I'm trying to understand what the parameters in the PMNS matrix mean exactly. For the two neutrino case the single parameter is a fairly intuitive rotation between basis vectors, however the 3 angles + CP phase in the full PMNS matrix is harder for me to understand.

I have also read that particular experiments are sensitive to individual parameters and would like to know how that works, for example the T2K measurement of muon neutrino disappearance is used to determine the parameter $\theta_{23}$.

  • $\begingroup$ You are completely cool with PDG, eqn (14.33) and (14.34)? T2K is treated later in that article. Are you reading this and got stuck on something? Context, please! $\endgroup$ Feb 23 at 15:33
  • $\begingroup$ @CosmasZachos I don't understand 14.33 and 14.34 very well. In the matrix composition in 14.33, the third matrix from the left looks to me like the matrix for the 2 neutrino case, and the first matrix I imagine is similar but between a different pair of neutrinos but I don't know if this is a correct interpretation. As for the second and fourth I do not know. $\endgroup$
    – zacccczn
    Feb 23 at 17:50
  • $\begingroup$ WP wisely skips the two Majorana ηs (the 4th matrix) and leaves you with a 4-parameter form, three angles and a phase δ. In your SM course, you learned that, for N Dirac generations, the PMNS matrix has N(N-1)/2 angles and (N-1)(N-2)/2 phases, parameterized thusly. Reducing to the 3 & 1 for N=3, (as opposed to 1 & 0 for N=2). $\endgroup$ Feb 23 at 19:23

1 Answer 1


With Wikipedia, let me skip the 4th matrix, diag$(e^{i\eta_1}, e^{i\eta_2},1)$, factor of the full 3×3 PMNS matrix (14.33) of the PDG review, so consider the CKM-like matrix as though the neutrinos were Dirac. It is a 3×3 unitary matrix, diagonalizing the mass matrix of the neutrinos in the generation (weak interaction coupling basis) to the mass eigenstate basis, multiplied by the adjoint such for the charged leptons, $$ U_{PMNS}= V^\dagger_{l^-}V_\nu. $$ It is unitary, provable directly, since the factors V are unitary!

But it has too much dross: unphysical phases absorbable in the definition of the charged lepton and neutrino spinors. It's more instructive to perform this absorption for N generations. Note in the diagonal mass basis, the W-coupling bilinear $\bar l {W}_{\!\!L}\!\!\!\!\!\not ~~~~~U\nu$ has 2N-1 unphysical and absorbable phases. (It would have been 2N, N on each side, but an overall one corresponding to the N×N identity commuting with U is completely invisible and thus disappears on the other side of U before it has to be absorbed by the spinors.)

So the $N^2$ parameters of the unitary U can be pruned down to $N^2 -(2N-1)=(N-1)^2$ physical ones. This may be parameterized any way you like, e.g. the Wolfenstein parameterization.

Nevertheless, the most memorable one is the one utilizing the SO(N) rotation subgroup of SU(N), with N parameters, henceforth called angles. The trenchant insight of Kobayasi & Maskawa was that for N>2, not all of these parameters could be these angles, and, $(N-1)^2-N(N-1)/2= (N-1)(N-2)/2$ would therefore have to be phases! This would jibe for N=2, but would dictate three angles and one (CP!!) phase for N=3.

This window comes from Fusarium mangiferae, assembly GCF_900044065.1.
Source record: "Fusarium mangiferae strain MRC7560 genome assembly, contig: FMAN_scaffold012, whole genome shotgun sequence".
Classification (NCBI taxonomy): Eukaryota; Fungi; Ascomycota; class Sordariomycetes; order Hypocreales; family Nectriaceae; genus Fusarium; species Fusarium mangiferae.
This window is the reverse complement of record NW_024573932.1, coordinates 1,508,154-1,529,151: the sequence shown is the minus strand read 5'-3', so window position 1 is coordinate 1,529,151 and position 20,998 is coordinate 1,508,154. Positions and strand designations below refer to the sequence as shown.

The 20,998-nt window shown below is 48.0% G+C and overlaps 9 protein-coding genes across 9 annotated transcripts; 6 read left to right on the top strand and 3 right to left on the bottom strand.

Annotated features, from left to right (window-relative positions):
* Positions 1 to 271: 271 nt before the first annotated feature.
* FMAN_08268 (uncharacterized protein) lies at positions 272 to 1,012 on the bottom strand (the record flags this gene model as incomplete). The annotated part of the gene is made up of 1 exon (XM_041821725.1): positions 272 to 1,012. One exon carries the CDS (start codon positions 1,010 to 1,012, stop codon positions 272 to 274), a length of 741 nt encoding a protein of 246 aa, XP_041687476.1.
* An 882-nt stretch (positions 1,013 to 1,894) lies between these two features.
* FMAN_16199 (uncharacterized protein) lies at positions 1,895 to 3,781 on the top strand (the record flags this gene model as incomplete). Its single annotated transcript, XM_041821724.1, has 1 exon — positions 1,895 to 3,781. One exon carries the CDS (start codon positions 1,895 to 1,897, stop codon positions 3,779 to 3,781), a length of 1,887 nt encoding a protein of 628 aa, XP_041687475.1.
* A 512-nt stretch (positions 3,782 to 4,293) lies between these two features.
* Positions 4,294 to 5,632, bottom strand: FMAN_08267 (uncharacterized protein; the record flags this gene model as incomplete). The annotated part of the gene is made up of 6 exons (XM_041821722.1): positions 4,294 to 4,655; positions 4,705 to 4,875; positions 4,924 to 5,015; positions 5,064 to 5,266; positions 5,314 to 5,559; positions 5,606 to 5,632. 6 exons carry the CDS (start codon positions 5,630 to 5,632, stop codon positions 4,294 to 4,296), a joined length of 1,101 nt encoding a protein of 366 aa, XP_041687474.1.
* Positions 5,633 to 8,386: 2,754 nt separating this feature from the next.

So you could break down the PMNS parameterization into the three SO(3) rotations, R(23), R(13), R(23) and a rephasing, $\delta_{\mathrm{CP}}$, $$ U= \begin{bmatrix} 1 & 0 & 0 \\ 0 & c_{23} & s_{23} \\ 0 & -s_{23} & c_{23} \end{bmatrix} \begin{bmatrix} c_{13} & 0 & s_{13}e^{-i\delta } \\ 0 & 1 & 0 \\ -s_{13}e^{i\delta } & 0 & c_{13} \end{bmatrix} \begin{bmatrix} c_{12} & s_{12} & 0 \\ -s_{12} & c_{12} & 0 \\ 0 & 0 & 1 \end{bmatrix} \\ = \begin{bmatrix} c_{12}c_{13} & s_{12} c_{13} & s_{13}e^{-i\delta} \\ -s_{12}c_{23} - c_{12}s_{23}s_{13}e^{i\delta } & c_{12}c_{23} - s_{12}s_{23}s_{13}e^{i\delta } & s_{23}c_{13}\\ s_{12}s_{23} - c_{12}c_{23}s_{13}e^{i\delta } & -c_{12}s_{23} - s_{12}c_{23}s_{13}e^{i\delta } & c_{23}c_{13} \end{bmatrix}, $$ where $s_{ij}$ and $c_{ij}$ are used to denote $\sin\theta_{ij} $ and $\cos\theta_{ij}$, respectively. The middle matrix is just the R(13) rotation flanked by a rephasing and its inverse, $\operatorname{diag}(e^{-i\delta/2}, 1,e^{i\delta/2})~ R(13)~\operatorname{diag}(e^{i\delta/2}, 1,e^{-i\delta/2})$.

In the case of Majorana neutrinos, two extra complex phases are needed, as the phase of Majorana fields cannot be freely redefined due to the condition $\nu = \nu^c $. So we restore them on the right, the neutrino side, via a compensatory rephasing mentioned at the beginning.

The measurement you are asking about is detailed in this paper.

  • $\begingroup$ Thanks for the detailed answer. Is there any way I can "interpret" the rephasing? I know I can explain the other parts as the rotations of SO(3) and what that means, but I'm less sure I know what the phase is or what it's doing. $\endgroup$
    – zacccczn
    Mar 3 at 21:27
  • $\begingroup$ It is a group element of the simple unitary group that is not a rotation, and thus diagonal, exp(i(diag(0,-φ,φ)). $\endgroup$ Mar 5 at 20:20

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